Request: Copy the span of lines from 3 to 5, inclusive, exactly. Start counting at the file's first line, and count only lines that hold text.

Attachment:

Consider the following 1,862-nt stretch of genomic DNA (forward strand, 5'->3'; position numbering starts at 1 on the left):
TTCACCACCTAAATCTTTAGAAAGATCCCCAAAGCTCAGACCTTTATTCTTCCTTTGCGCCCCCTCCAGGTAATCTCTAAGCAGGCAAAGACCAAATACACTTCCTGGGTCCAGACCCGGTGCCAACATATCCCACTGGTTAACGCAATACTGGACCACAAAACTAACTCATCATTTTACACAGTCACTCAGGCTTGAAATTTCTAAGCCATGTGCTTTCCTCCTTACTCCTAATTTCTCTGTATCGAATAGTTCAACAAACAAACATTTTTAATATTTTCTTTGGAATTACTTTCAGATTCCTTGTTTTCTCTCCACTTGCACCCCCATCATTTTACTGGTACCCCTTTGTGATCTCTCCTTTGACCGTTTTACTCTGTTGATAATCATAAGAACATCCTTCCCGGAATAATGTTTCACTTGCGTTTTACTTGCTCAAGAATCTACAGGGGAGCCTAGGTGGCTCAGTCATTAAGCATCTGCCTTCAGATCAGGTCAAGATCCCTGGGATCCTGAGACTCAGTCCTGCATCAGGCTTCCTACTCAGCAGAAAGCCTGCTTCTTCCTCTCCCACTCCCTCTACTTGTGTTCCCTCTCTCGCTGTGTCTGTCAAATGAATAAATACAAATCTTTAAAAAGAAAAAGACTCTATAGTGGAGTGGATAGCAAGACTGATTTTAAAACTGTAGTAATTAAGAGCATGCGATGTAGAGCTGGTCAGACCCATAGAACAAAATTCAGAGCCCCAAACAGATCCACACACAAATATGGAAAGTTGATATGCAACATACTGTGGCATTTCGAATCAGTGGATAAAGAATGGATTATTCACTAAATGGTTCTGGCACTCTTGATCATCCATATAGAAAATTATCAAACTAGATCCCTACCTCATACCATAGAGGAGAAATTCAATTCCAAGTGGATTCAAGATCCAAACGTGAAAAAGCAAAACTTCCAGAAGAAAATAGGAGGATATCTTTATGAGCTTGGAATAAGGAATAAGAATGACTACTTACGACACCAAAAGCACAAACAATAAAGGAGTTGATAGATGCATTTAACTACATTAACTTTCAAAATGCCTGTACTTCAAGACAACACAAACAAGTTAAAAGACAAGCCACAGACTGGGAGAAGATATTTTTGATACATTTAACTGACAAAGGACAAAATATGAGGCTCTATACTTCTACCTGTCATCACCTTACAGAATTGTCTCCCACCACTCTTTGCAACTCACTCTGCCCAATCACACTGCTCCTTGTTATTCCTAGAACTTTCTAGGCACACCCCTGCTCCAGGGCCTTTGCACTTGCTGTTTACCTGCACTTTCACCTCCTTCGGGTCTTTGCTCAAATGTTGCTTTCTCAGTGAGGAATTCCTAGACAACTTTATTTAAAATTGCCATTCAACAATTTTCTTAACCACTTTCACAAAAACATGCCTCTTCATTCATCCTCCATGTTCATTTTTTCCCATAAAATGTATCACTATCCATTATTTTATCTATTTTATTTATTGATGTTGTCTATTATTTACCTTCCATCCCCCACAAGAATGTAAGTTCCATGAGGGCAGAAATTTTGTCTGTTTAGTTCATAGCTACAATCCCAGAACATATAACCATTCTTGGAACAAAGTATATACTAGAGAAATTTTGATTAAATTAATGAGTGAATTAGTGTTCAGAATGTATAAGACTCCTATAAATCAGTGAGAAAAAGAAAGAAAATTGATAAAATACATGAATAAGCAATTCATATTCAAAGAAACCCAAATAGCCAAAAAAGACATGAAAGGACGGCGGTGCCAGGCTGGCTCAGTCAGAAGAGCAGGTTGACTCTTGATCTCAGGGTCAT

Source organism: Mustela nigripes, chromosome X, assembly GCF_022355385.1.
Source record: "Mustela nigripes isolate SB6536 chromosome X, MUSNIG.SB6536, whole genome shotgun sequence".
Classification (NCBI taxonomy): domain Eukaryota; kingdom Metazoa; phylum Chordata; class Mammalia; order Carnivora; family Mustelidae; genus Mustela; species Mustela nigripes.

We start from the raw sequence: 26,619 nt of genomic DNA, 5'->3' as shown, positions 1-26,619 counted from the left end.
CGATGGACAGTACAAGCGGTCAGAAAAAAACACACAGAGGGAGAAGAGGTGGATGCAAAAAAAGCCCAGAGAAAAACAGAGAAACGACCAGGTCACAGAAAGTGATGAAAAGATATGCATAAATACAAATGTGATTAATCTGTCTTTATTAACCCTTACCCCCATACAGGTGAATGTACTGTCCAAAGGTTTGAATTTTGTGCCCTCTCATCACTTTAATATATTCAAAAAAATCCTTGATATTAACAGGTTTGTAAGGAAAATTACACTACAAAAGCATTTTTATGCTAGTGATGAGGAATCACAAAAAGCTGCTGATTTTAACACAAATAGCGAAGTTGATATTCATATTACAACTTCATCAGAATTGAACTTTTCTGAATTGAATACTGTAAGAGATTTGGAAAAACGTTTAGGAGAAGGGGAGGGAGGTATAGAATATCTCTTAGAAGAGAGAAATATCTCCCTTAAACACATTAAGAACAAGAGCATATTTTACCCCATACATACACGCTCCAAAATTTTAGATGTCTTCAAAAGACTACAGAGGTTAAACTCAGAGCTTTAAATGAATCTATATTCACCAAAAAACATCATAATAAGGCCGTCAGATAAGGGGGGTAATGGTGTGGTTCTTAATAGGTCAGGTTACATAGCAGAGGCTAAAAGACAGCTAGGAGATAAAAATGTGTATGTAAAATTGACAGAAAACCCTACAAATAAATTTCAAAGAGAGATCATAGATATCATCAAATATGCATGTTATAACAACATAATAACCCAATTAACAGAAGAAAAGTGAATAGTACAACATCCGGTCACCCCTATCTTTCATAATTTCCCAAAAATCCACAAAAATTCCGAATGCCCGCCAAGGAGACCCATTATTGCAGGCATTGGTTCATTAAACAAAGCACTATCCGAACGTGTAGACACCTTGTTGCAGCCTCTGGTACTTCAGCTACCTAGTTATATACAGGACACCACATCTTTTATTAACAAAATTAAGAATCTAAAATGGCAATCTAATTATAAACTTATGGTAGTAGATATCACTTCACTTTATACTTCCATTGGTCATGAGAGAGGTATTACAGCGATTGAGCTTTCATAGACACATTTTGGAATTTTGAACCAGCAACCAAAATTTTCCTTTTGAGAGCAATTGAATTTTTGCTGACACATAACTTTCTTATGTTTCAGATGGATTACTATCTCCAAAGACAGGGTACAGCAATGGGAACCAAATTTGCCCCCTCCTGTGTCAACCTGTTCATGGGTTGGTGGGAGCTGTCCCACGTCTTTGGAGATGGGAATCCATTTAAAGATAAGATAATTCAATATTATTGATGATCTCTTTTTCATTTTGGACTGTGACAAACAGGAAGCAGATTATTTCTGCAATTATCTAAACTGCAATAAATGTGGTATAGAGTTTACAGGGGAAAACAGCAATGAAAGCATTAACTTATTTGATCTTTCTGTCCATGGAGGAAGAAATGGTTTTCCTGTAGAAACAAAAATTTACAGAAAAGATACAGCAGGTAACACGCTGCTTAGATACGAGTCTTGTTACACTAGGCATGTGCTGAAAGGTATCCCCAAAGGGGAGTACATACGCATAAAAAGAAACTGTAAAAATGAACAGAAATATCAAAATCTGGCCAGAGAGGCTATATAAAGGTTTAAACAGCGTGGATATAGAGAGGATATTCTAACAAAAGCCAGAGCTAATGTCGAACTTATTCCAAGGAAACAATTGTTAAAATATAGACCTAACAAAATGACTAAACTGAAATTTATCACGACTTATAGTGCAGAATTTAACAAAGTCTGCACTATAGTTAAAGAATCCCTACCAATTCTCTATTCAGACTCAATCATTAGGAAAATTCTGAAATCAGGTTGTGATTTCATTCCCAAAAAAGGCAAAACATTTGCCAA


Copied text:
Source organism: Mustela nigripes, chromosome X, assembly GCF_022355385.1.
Source record: "Mustela nigripes isolate SB6536 chromosome X, MUSNIG.SB6536, whole genome shotgun sequence".
Classification (NCBI taxonomy): domain Eukaryota; kingdom Metazoa; phylum Chordata; class Mammalia; order Carnivora; family Mustelidae; genus Mustela; species Mustela nigripes.